I'm doing just 4 of the series. 1, 3, 4, and 13. 1 and 13 done, currently working on 3 and 4. I enjoy these pieces. I have a lot of freedom to select the pieces I want. I don't think there are skills there that you could gain from learning any of them that you couldn't gain elsewhere. If I was you I would not bother with them.

Re: An Appreciation of Kinderzenen Op. 15 by Schumann
KevinM #2929365 01/02/20 12:38 PM
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Originally Posted by KevinM
Originally Posted by cmb13

IMO this is all correct. However, I’ve worked on 7 and 1 and just don’t share the love for these pieces. Regardless, I appreciate the little tricks and difficulties and think they’re valuable to learn. Maybe if I give it more time, I’ll get more from them but I have so many other projects to work on that I’m not sure I will. We’ll see.

On a quick sight read 12 looks fun. It would take a little time to get the rhythm correct.


I'm doing just 4 of the series. 1, 3, 4, and 13. 1 and 13 done, currently working on 3 and 4. I enjoy these pieces. I have a lot of freedom to select the pieces I want. I don't think there are skills there that you could gain from learning any of them that you couldn't gain elsewhere. If I was you I would not bother with them.
I found no. 3 a good staccato workout; no. 4 is nice. I am not caring for no. 13 at this point (I think I'm finding it on the bland side), especially after coming off no. 12, which I like.

How did you come to pick the four that you're working on? I do think that listening to a piece, while serving as a reasonable basis for choosing to learn it, doesn't generally give one a good feel for the nuances of learning and playing it. Kinderszenen does require a number of skills and does so in the context of short pieces that one can work through in a relatively short time. Certainly one could learn the skills from other composers or other works; no one composer or set of works has a lock on skills. As I mentioned in an above post, the brevity of the pieces is a plus for me, as most of the other things I'm working on take much (much) longer for me to learn.



Last edited by Stubbie; 01/02/20 12:40 PM. Reason: Boy, do I want to write 'Kinderzenen' rather than 'Kinderszenen.'

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Re: An Appreciation of Kinderzenen Op. 15 by Schumann
Stubbie #2929378 01/02/20 01:02 PM
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With you on the brevity - it's nice to have a piece I can play in a few days and learn to my satisfaction in a few weeks. The bigger pieces I'm working on take months. So, yes, this is a nice supplement in that way.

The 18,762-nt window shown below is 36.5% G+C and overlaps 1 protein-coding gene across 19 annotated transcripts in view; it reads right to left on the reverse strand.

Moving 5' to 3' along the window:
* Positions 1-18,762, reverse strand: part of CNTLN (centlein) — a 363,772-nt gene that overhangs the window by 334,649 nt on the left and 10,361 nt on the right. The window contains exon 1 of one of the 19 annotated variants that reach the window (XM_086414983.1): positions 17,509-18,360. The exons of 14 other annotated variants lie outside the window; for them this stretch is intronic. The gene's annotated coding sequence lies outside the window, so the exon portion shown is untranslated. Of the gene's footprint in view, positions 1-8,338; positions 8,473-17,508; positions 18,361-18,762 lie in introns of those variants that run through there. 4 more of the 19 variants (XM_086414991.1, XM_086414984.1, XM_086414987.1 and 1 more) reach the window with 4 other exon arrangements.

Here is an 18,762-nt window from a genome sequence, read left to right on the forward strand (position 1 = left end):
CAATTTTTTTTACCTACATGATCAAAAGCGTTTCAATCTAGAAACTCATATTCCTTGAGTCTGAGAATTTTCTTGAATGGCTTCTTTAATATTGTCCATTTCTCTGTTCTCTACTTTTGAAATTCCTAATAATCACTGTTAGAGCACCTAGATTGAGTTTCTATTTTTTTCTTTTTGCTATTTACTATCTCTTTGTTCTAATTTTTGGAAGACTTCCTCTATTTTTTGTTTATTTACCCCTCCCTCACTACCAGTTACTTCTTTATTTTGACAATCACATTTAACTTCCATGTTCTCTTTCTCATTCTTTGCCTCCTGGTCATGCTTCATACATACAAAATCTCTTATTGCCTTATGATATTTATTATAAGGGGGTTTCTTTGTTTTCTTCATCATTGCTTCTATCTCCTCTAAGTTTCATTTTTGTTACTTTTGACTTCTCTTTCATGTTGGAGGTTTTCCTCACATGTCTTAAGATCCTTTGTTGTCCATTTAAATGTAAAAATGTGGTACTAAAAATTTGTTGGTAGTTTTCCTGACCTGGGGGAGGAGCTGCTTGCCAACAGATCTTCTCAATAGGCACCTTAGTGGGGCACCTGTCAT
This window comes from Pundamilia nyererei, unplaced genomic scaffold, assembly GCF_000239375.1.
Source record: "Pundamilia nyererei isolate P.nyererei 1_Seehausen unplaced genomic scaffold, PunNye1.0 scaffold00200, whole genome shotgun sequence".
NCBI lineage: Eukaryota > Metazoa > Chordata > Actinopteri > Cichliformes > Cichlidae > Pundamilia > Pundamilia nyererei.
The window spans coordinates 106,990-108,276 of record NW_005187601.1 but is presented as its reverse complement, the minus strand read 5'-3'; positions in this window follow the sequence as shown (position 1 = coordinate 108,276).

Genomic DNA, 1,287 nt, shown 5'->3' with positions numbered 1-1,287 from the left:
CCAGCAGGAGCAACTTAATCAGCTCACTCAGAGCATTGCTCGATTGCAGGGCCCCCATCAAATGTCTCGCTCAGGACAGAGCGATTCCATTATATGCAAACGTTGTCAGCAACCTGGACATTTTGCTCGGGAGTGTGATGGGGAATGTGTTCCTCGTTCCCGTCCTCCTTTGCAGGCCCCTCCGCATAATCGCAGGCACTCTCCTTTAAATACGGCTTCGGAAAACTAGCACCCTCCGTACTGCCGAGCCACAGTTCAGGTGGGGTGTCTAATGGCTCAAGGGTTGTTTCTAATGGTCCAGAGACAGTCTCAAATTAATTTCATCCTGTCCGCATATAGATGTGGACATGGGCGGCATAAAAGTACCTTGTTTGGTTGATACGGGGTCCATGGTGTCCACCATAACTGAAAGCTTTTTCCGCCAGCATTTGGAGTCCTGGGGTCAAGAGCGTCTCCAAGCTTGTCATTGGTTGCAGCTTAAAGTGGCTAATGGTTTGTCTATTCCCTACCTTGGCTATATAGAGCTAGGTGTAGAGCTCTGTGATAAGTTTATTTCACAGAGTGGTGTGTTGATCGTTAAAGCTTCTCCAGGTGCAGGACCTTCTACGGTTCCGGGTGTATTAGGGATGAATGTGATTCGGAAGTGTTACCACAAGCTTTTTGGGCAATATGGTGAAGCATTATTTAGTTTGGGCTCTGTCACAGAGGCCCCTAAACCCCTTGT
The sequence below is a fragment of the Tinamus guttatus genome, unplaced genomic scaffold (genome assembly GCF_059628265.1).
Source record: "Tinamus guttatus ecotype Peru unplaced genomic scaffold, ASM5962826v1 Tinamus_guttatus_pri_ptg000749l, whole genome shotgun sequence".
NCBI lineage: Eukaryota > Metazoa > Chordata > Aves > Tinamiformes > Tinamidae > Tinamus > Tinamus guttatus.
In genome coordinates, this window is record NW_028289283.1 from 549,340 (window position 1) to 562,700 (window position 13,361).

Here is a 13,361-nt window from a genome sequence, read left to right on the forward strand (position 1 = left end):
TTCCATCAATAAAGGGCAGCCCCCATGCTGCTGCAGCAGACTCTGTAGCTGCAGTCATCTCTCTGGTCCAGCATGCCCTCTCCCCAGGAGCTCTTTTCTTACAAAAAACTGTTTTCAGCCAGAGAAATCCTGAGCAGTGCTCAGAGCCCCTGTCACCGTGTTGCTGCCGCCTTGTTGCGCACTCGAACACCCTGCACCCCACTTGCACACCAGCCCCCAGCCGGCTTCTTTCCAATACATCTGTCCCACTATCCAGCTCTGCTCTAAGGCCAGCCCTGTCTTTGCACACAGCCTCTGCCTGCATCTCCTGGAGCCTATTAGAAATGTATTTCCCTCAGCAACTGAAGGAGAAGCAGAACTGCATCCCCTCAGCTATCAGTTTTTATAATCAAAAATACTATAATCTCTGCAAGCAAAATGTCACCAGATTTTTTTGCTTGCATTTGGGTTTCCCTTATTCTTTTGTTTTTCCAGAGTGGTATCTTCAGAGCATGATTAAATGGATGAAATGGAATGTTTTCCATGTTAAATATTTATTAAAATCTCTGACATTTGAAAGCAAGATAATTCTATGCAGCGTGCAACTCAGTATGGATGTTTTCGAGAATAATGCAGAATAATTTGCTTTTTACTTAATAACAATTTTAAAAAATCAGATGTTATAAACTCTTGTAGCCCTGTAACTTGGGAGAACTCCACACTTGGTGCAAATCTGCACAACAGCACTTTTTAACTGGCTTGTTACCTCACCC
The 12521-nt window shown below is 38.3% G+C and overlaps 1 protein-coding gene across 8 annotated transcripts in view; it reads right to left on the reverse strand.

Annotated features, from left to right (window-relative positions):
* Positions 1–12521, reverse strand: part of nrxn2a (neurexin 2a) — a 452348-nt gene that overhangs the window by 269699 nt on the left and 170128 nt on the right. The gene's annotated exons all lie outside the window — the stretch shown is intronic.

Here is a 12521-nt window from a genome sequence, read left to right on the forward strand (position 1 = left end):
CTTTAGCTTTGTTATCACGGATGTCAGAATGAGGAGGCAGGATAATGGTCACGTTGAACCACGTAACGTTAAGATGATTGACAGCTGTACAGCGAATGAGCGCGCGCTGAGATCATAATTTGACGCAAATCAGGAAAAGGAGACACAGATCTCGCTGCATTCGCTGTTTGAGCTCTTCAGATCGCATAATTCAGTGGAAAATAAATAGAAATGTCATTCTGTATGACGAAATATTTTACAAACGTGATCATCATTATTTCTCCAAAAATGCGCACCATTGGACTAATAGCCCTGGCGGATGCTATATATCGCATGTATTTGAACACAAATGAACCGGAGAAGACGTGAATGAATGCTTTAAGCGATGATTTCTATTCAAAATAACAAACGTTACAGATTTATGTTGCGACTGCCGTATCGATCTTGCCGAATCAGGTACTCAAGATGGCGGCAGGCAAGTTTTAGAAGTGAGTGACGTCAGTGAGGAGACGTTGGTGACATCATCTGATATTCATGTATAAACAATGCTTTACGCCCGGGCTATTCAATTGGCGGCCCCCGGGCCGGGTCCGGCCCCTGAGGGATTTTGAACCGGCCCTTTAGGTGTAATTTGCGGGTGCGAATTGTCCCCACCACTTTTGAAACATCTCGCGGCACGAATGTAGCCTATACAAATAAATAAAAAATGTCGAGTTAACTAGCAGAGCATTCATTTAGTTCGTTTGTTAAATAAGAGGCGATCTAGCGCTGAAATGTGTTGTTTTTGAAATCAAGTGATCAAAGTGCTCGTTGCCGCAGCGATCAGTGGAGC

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Re: An Appreciation of Kinderzenen Op. 15 by Schumann
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Originally Posted by Stubbie
Some people find no. 7 (Traumerei/Reverie)--sappy? Sentimental? It is sentimental (as the title suggests). No. 1 I like for its simple straightforwardness and harmonies. I enjoyed playing it.




That is because no one is actually playing N°7 at the proper tempo. It is not a sentimental piece initially, as it is titled dreaming. The tempo is 100 quarters by Schumann and 80 by Clara. Most pro are playing it at 50 or lower. The closest I have heard is by Badura Skoda who plays it between 64 and 70.

When played faster, it sounds exactly what the title says. I actually see Schumann to be more whimsical than sentimental most of the time.

Re: An Appreciation of Kinderzenen Op. 15 by Schumann
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Originally Posted by Stubbie
[quote=KevinM]
How did you come to pick the four that you're working on? I do think that listening to a piece, while serving as a reasonable basis for choosing to learn it, doesn't generally give one a good feel for the nuances of learning and playing it. Kinderszenen does require a number of skills and does so in the context of short pieces that one can work through in a relatively short time. Certainly one could learn the skills from other composers or other works; no one composer or set of works has a lock on skills. As I mentioned in an above post, the brevity of the pieces is a plus for me, as most of the other things I'm working on take much (much) longer for me to learn.


I really liked listening to the first, so that was the first one I learnt. I started learning no 3. but it kind of is beyond my skill level, I have only started on it again after an 8 week break from it. I like how No 13. sounds and it was easy for me to learn, the input from my teacher on it was a couple of pointers about emphasis and that was it and no 4 was just recently selected. I chose that one by listening to the series again and noting the ones I liked to hear, and then poked at 3 of them to determine which would be manageable for me to learn.

I really enjoy using no 1 as my warm up piece now. It is thoroughly in my fingers.

Last edited by KevinM; 01/02/20 01:15 PM.